Monday, April 30, 2007

Why read Tim Shipman when you can read Wikipedia?

The Sunday Telegraph ran an interesting piece yesterday on Fred Thompson, the former Senator and current Law and Order actor who is quite likely to contest for the Republican presidential nomination. After reading the piece, written by Tim Shipman, I looked up Thompson on Wikipedia to get a little more background on him. Then I wondered if I was reading the same article again.

Of Thompson's first foray into acting, Shipman writes:

"He was then asked to play himself in a 1985 film about a real-life judicial corruption scandal in Tennessee, supposedly because the producers could not find a professional actor who could portray him plausibly."

The wiki say:

"The 1977 Ray Blanton-Tennessee Parole Board scandal later became the subject of a book and a movie titled Marie (1985) in which Thompson played himself, supposedly because the producers were unable to find a professional actor who could play him plausibly."

That's a very close crib.

The next paragraph is an even more intentional lifting. While Shipman leaves the quotes in context, he does nothing to indicate that the preceding sentence is basically directly from Wikipedia. Thompson writes:

"He has been a popular choice for on-screen authority figures, playing variously a White House chief of staff, a CIA boss, a highly placed FBI agent, and a senator. As one New York Times critic noted: "When Hollywood directors need someone who can personify governmental power, they often turn to him.""

The wiki is:

Thompson would go on to appear as the amoral demagogue "Dr. Knox Pooley" in a five episode story arc of the TV series Wiseguy (1988), and has also been in subsequent feature films, including No Way Out (1987), The Hunt for Red October (1990), Cape Fear (1991), and In the Line of Fire (1993). A 1994 New York Times profile described his authoritative character roles as such: "The glowering, hulking Mr. Thompson has played a White House chief of staff, a director of the Central Intelligence Agency, a highly placed F.B.I. agent, a rear admiral, even a senator. When Hollywood directors need someone who can personify governmental power, they often turn to him."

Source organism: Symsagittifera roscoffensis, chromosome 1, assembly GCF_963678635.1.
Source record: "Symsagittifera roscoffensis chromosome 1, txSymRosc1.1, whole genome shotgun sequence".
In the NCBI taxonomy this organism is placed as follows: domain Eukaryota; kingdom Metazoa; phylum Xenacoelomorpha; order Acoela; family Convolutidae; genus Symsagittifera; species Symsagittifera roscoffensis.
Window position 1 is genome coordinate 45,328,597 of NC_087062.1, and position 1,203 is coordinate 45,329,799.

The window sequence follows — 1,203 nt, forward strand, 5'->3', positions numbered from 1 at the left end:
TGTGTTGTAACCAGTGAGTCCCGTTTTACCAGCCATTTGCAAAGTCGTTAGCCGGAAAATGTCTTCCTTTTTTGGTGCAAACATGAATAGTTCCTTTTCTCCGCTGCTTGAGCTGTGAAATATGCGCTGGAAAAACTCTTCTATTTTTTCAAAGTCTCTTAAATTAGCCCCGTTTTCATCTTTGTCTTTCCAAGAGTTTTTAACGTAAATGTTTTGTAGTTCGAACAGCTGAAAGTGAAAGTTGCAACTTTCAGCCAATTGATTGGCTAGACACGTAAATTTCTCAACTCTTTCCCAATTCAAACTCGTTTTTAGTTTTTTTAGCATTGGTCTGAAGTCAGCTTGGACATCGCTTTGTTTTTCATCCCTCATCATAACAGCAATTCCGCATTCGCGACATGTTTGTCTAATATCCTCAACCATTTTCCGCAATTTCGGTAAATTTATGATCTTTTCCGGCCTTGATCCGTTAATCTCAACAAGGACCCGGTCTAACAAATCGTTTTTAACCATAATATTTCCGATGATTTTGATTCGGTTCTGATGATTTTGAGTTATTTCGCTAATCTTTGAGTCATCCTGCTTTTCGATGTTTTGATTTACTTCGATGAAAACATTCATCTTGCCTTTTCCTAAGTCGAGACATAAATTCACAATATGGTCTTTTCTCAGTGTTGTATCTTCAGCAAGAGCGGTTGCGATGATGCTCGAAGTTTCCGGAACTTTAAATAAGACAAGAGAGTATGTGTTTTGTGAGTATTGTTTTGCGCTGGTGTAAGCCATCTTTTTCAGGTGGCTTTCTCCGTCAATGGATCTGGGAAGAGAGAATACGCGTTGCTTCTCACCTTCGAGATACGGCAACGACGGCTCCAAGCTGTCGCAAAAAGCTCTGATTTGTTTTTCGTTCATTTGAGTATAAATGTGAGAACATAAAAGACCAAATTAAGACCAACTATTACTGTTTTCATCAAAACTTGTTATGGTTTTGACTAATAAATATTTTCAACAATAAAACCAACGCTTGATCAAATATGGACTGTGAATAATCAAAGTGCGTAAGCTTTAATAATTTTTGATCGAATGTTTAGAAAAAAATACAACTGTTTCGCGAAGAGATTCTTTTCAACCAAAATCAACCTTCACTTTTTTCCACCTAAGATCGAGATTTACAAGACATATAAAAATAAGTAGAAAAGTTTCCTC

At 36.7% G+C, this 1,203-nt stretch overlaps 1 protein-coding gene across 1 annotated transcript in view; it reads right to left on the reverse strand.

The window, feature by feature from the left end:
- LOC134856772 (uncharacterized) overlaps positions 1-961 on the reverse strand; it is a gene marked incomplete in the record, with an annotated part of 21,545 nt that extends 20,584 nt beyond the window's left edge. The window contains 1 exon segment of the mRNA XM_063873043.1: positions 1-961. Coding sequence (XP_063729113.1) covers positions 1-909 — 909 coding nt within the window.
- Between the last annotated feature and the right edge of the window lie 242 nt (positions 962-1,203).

I've checked the history on the wiki, and there is nothing indicating that it was rewritten to reflect the Shipman article. So it seems pretty clear that Shipman used Wikipedia, which is great. The problem is that he plagiarized it, which isn't great.

2 comments:

burlivespipe said...

Well, the incidents you point to suggest more sloppiness than cribbing, although the two can be linked. It isn't unusual for one piece of reference material (ie wikipedia) to be the only source of information (especially on background items), but in your last example he picks up a quote repeated in wikipedia; that he didn't dig to give attribution (if its available) to the person seems unusual. However, if it is an unattributed quote then it's free-game...
Not quite a case of plagarism, in my view. If its just the tip of the iceberg (and my current interest in Rupublonutz candidates is nil) in this article you may have something, but unfortunately it is very common in journalism these days, just like music.

sky3rsgold said...

However, if it is an unattributed quotation then it's free-game...
Not quite a situation of plagarism, in my perspective. If its just the tip of the iceberg (and my present attention in Rupublonutz applicants is nil) here you may have something, but unfortunately it is very typical in literature nowadays
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